Behold, the Selfie Stick!
The very name conjures up the worst in narcissistic tendencies. Selfies are bad enough, but to have gear specific for the purpose is even worse. However, I’m here to defend the Selfie Stick, not as a narcissist’s assistant (I wanted to see how many S’s I could get in this sentence), but as an essential tool in my photo bag.
In essence, a Selfie Stick is just a flimsy monopod. In fact, mine has the word “monopod” stamped on it. I’ve got an excellent heavy duty monopod, but I found that with my lighter cameras (GoPro, Lumix, etc) the monopod was a bit unwieldy. I wanted something lighter.
Specifically, I was looking for something for my GoPro. GoPro makes a dedicated extension pole, but with the brand name on it they are able to charge a premium. I found what I needed on eBay. A quick search using the phrase “selfie stick” turns up lots of inexpensive options, such as the one below for only $4.44 with $2 shipping. I think that’s about what I paid for mine.
If you’re in need of immediate gratification (and what narcissist wouldn’t be?) then you can also find these things in various discount and electronics stores for just a tiny bit more.
Some of the eBay options come with clamps for smartphones, and some even have Bluetooth triggers for phones. I suggest simplicity. Mine has just a standard tripod screw mount. The head can be tilted, but that’s about it.
The one I have extends to about three feet maximum length. In addition, there is a screw mount on the bottom of the stick so that I can mount this on another tripod, thus extending its height.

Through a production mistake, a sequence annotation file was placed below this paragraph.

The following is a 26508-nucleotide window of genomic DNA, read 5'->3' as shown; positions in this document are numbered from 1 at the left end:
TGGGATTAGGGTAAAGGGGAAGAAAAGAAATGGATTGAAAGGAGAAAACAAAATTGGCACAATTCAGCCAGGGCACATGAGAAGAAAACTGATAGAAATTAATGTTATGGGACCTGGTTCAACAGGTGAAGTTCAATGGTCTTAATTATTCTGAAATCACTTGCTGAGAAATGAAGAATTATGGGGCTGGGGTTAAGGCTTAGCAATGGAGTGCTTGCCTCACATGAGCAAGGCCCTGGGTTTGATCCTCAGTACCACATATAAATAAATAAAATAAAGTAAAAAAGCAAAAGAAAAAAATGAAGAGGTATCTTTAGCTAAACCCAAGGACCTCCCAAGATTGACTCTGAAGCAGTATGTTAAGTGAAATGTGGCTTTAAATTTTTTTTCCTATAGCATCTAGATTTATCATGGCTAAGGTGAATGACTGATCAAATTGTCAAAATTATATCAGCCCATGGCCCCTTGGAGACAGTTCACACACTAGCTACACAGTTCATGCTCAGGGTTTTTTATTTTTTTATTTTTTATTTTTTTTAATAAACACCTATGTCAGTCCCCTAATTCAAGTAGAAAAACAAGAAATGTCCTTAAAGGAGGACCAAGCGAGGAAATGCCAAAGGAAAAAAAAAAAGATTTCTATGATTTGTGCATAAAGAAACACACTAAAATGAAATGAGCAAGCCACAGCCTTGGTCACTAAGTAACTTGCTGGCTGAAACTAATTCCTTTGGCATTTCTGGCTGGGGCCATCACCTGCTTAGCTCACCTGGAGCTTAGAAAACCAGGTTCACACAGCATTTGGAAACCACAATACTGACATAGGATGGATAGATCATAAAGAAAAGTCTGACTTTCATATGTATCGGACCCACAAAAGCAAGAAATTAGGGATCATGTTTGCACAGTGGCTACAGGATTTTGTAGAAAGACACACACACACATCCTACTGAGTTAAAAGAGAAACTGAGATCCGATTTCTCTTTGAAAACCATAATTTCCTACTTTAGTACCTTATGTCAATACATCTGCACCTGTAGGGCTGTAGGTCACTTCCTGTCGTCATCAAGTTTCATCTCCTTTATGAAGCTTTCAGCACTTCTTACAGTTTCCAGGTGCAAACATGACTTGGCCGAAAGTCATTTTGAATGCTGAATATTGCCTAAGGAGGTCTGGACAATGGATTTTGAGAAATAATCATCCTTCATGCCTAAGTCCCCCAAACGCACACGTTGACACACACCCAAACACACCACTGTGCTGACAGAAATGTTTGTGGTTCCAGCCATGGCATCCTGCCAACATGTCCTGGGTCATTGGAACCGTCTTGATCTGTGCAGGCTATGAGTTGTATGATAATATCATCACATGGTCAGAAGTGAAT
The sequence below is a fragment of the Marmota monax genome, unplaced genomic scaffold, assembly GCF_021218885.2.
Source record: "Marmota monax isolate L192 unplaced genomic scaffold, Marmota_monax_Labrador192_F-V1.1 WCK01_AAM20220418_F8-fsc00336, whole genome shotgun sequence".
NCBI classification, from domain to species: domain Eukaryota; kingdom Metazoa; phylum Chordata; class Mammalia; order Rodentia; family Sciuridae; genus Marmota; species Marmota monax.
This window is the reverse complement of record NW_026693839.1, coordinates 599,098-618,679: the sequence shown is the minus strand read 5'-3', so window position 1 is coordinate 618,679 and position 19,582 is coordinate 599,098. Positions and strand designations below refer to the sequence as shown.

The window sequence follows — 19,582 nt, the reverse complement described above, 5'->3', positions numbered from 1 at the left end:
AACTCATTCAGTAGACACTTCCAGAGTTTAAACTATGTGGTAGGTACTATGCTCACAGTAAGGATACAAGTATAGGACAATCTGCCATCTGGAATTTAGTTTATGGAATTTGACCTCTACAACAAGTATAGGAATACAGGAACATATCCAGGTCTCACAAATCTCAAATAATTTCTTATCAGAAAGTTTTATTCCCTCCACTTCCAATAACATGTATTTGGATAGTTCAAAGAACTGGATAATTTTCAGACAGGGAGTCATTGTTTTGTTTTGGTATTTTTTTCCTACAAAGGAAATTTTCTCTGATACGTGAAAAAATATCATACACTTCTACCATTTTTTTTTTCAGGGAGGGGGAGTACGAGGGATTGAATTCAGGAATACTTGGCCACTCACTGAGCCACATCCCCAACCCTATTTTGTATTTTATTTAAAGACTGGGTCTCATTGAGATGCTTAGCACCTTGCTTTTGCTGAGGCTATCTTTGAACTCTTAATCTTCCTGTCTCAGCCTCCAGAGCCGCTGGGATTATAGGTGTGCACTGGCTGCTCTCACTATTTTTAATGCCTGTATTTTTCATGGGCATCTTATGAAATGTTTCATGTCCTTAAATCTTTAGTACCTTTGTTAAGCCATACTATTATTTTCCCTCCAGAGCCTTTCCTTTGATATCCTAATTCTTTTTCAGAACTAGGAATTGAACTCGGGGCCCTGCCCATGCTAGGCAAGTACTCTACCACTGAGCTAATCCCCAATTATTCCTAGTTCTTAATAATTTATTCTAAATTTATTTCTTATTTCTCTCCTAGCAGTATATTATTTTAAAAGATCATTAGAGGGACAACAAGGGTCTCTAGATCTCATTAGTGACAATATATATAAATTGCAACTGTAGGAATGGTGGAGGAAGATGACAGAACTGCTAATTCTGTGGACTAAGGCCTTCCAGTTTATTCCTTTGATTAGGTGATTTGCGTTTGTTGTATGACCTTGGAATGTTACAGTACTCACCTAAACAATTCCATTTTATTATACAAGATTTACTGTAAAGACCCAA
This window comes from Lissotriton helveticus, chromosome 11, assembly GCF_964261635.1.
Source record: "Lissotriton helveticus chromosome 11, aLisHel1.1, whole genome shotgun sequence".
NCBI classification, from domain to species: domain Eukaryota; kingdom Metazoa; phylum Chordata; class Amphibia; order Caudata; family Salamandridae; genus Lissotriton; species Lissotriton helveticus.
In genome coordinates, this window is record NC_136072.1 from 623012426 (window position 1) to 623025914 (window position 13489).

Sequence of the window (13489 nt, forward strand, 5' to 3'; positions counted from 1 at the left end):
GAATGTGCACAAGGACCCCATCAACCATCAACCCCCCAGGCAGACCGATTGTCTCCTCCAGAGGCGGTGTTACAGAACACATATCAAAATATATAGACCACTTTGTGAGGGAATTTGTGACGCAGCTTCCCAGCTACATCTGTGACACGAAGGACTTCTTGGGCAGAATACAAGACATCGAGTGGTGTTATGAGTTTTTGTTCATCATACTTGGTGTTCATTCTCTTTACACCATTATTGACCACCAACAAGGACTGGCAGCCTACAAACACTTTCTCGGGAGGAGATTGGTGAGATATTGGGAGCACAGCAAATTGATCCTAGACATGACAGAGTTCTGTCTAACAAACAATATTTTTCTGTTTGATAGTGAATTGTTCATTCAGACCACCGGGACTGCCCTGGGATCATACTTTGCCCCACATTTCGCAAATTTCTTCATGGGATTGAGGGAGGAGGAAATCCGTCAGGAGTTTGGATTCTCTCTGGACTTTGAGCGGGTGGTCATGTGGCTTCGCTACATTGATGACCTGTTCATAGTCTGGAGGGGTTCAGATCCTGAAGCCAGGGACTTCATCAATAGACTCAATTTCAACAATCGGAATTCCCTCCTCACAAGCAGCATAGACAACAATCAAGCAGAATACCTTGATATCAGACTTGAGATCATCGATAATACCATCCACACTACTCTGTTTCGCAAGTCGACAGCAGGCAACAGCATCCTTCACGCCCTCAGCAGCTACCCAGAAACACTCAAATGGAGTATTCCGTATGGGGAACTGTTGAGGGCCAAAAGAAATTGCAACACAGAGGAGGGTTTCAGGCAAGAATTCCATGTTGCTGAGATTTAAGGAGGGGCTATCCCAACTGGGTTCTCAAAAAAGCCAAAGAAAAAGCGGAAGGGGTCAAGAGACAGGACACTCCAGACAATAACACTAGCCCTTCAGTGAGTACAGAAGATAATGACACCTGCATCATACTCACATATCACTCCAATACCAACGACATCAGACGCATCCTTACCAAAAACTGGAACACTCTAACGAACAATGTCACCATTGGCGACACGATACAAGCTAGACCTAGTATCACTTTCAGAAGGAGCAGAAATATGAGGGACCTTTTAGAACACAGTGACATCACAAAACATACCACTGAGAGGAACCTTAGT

The latest tripod adapter for the GoPro is perfect for the Selfie Stick. It gives me a quick release so that I can use the camera on other mounts. However, often I’ll just leave the GoPro attached to the stick for an outing.
Yes, I have used this for selfies. Most notably, I used it this weekend on top of Table Rock:
I used it in Florida with my family:
With the GoPro it’s excellent for capturing a larger group of people of which you are a part. I also used it with video to create a 360º selfie in Redwoods National Forest:
As a non-selfie device, I use the stick all the time when I need a higher perspective. Coupled with the remote GoPro app on my iPhone, I can use the app to preview and trigger the camera. Here’s an overhead perspective from Saturday’s Table Rock trip:
I’ve often used this when visiting historic churches and other buildings. I can get interior shots through high windows when the buildings are not open. This, of course, with the caveat that the technique should only be used for historic buildings, and not private residences or buildings. Here’s the interior of Swift Creek Baptist Church, followed by an interior shot of Philomath Church in Georgia:
I’ve also used this for the interior shots of old schools, such as Central School near Watkinsville, GA.
As a tripod extension it is excellent for getting higher shots. I used this technique to get a tall street perspective at the Greenville Farmer’s Market on Saturday. Here’s the setup:
The camera doesn’t show up well, so I highlighted it with a circle. Here’s a shot from that setup:
With the Gopro/iPhone setup you can almost use this rig as a high-tech periscope. This gives me an idea. We’ve had this mysterious hole in our backyard for some time. I may attach a small LED flashlight to the GoPro and lower it down to see what’s there. I tried it with my big monopod and an IR camera, but maybe with a flashlight I can see more. Who knows?
So, in conclusion, there are lots of ways to use the selfie stick rather than self portraiture. For the price you can find these things on eBay, there’s no reason not to have one.